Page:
It went by the unassuming name of REMUS, an underwater vehicle outfitted with six GoPro cameras that would help researchers from the Woods Hole Oceanographic Institution learn more about how sharks behave in the wild.
What they got was wild indeed, as the shark cam nearly became dinner. It was immediately besieged by great whites as it minded its own business off Guadalupe Island in Mexico during a research expedition last October. As Woods Hole noted in its comments on Vimeo, some sharks thought it a tasty snack, while others seemed to view it as competition, exhibiting territorial behavior.
The hunters lurked underneath, then whipped up from the depths, stealth-style, to gnaw on the vehicle.
"This is the same way sharks hunt seals near Guadalupe Island,” the filmmakers noted in their Vimeo comments.
One shark’s side muscles are chillingly visible, rippling as the giant fish closes its mighty jaws, hanging on and shaking the hapless SharkCam. When REMUS was brought up, it was full of puncture marks—and information.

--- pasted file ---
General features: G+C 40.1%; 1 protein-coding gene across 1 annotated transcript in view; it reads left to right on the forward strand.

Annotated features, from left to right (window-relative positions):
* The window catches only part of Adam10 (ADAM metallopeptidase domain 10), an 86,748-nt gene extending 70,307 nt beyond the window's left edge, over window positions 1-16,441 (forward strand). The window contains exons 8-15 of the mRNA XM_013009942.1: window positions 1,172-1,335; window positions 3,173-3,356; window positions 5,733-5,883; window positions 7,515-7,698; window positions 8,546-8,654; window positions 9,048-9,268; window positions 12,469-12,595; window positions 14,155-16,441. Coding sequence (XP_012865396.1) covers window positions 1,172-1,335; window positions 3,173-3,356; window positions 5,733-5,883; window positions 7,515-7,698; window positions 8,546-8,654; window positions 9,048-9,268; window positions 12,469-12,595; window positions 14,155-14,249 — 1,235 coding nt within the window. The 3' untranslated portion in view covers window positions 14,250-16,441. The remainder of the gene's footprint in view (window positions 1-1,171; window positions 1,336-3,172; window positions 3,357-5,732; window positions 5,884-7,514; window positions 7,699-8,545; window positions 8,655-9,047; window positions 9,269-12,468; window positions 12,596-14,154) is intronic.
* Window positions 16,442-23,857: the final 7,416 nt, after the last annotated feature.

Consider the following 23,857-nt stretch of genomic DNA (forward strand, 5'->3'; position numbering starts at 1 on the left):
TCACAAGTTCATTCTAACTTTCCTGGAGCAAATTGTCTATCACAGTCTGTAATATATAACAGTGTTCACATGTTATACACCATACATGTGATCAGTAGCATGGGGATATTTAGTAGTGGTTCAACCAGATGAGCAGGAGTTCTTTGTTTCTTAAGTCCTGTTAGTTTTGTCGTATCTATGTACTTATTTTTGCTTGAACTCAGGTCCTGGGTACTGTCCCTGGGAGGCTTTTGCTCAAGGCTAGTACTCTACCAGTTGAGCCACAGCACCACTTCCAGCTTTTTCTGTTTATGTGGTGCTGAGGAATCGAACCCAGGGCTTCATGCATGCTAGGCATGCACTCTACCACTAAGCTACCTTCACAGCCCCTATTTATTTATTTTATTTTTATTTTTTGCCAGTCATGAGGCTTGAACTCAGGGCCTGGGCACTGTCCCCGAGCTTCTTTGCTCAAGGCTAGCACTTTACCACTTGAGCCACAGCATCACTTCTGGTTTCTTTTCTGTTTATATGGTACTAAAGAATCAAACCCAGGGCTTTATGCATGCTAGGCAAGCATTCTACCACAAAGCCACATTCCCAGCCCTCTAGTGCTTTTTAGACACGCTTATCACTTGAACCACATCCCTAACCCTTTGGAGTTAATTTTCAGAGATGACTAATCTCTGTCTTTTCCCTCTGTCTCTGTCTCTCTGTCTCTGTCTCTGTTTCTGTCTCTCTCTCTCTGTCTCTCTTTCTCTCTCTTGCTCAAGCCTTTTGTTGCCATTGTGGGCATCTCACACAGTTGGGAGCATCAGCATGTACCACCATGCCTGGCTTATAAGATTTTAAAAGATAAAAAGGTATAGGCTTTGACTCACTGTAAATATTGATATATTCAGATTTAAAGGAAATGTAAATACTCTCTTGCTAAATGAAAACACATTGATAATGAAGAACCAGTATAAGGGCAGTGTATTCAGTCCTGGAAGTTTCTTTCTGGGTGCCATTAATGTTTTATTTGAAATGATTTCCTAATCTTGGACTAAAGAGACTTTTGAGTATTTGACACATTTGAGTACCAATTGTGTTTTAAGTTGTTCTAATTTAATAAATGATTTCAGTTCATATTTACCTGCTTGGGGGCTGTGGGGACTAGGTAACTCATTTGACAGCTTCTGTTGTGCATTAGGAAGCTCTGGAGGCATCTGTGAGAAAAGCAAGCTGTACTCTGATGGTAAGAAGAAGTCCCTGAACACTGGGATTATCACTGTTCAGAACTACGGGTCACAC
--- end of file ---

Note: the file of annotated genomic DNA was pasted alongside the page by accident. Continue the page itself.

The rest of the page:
"Video from REMUS SharkCam is providing scientists with their first close-up view of predatory behavior by sharks in the wild,” the researchers said on Vimeo. "It is also helping reveal previously unknown details about the strategies that sharks use to hunt and interact with their prey."
Though it was shot last October, the footage is being released now to draw attention to Shark Week on the Discovery Channel—where live shark cams and underwater vistas galore are available for viewing. First watch this video, which will make you glad you’re not a seal.
“If this was a seal, it would have bled out,” said Roger Stokey, a senior engineer at Woods Hole, to the Boston Globe. “But they couldn’t kill SharkCam. I do not understand how that vehicle survived.”